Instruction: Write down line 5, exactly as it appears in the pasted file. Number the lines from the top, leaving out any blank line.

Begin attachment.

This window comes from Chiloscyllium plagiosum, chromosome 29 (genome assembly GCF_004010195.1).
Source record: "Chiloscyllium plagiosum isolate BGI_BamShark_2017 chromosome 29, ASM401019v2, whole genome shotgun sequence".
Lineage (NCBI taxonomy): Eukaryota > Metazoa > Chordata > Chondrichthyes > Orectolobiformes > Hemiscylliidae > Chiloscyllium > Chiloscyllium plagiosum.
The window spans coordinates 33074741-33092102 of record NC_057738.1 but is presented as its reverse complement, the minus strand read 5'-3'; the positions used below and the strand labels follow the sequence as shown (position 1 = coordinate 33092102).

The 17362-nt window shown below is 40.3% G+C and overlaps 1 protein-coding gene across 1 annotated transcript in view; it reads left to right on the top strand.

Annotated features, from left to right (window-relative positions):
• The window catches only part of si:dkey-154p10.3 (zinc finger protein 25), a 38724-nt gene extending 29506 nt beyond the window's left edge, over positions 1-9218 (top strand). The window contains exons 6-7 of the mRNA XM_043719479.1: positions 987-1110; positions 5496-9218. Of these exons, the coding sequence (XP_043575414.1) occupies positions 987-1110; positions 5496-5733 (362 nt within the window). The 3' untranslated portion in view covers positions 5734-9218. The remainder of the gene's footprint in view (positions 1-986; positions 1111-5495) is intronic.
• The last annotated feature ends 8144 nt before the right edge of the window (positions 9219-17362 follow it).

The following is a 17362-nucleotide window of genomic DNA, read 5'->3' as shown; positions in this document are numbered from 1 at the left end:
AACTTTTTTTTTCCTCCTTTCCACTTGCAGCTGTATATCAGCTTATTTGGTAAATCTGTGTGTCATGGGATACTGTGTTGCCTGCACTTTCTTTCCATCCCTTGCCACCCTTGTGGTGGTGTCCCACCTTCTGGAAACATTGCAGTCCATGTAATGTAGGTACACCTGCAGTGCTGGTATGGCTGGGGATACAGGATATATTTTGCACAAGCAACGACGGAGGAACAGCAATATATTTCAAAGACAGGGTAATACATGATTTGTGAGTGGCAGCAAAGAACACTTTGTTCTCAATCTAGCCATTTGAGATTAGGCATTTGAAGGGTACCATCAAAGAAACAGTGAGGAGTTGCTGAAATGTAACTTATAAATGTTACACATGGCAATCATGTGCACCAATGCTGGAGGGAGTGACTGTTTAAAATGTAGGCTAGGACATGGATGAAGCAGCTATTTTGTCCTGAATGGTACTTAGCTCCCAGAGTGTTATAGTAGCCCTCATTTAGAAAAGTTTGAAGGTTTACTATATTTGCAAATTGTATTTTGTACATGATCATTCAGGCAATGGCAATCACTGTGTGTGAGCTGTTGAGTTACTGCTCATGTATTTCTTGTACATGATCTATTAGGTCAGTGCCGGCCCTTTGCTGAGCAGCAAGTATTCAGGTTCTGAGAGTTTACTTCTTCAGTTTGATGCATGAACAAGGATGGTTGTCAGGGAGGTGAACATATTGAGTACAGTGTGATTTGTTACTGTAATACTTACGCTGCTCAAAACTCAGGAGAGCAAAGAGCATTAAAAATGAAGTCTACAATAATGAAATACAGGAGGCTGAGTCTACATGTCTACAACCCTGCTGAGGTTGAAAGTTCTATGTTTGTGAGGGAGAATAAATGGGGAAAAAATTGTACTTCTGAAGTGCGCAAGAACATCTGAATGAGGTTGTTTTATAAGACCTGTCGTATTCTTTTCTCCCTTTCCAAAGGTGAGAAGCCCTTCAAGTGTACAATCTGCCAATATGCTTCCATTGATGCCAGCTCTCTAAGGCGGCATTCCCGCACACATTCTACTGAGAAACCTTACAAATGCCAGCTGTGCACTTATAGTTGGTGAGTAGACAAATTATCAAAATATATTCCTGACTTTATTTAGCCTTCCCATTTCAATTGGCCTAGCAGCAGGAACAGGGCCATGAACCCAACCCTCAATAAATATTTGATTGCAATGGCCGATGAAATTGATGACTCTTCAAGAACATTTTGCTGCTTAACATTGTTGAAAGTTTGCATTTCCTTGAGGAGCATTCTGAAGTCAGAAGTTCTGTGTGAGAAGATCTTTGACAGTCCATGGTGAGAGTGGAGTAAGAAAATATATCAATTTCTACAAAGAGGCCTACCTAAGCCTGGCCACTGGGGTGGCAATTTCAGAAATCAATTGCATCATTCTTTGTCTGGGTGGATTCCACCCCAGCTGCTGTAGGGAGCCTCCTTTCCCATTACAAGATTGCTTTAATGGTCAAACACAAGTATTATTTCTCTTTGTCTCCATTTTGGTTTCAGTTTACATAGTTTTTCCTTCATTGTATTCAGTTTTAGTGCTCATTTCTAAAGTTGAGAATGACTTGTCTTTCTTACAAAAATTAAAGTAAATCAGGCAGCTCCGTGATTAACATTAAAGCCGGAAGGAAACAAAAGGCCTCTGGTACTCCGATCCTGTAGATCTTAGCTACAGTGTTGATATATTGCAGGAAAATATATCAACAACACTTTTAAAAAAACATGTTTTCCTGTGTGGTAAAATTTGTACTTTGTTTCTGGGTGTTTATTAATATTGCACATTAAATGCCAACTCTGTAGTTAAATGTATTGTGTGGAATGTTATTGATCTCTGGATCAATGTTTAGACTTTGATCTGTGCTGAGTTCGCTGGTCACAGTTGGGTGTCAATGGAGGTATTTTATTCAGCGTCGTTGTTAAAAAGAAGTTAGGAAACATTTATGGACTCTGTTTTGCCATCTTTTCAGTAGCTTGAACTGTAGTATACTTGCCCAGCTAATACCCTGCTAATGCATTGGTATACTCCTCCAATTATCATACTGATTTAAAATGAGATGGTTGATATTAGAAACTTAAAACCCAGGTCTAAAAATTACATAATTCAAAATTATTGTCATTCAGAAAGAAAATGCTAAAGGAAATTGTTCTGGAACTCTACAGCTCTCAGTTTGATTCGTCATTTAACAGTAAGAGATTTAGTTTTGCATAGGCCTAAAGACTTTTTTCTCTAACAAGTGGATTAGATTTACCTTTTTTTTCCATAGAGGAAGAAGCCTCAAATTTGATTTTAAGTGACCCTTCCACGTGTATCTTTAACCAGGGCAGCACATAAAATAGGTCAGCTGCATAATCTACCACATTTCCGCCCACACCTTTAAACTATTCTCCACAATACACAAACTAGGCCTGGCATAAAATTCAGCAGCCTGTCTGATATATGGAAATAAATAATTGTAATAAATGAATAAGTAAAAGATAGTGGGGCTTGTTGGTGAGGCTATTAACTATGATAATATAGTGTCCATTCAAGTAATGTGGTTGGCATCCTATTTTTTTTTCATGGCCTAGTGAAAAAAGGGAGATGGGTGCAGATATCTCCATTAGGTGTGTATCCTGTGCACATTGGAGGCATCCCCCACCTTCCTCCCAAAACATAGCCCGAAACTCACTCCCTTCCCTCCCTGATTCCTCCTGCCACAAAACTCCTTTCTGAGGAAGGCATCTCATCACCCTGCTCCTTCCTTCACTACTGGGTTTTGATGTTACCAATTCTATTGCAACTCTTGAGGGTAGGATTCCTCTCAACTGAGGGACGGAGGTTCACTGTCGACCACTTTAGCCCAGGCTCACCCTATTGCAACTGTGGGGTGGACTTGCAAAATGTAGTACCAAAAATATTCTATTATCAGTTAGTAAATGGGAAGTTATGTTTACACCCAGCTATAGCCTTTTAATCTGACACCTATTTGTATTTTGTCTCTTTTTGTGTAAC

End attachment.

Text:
The 17362-nt window shown below is 40.3% G+C and overlaps 1 protein-coding gene across 1 annotated transcript in view; it reads left to right on the top strand.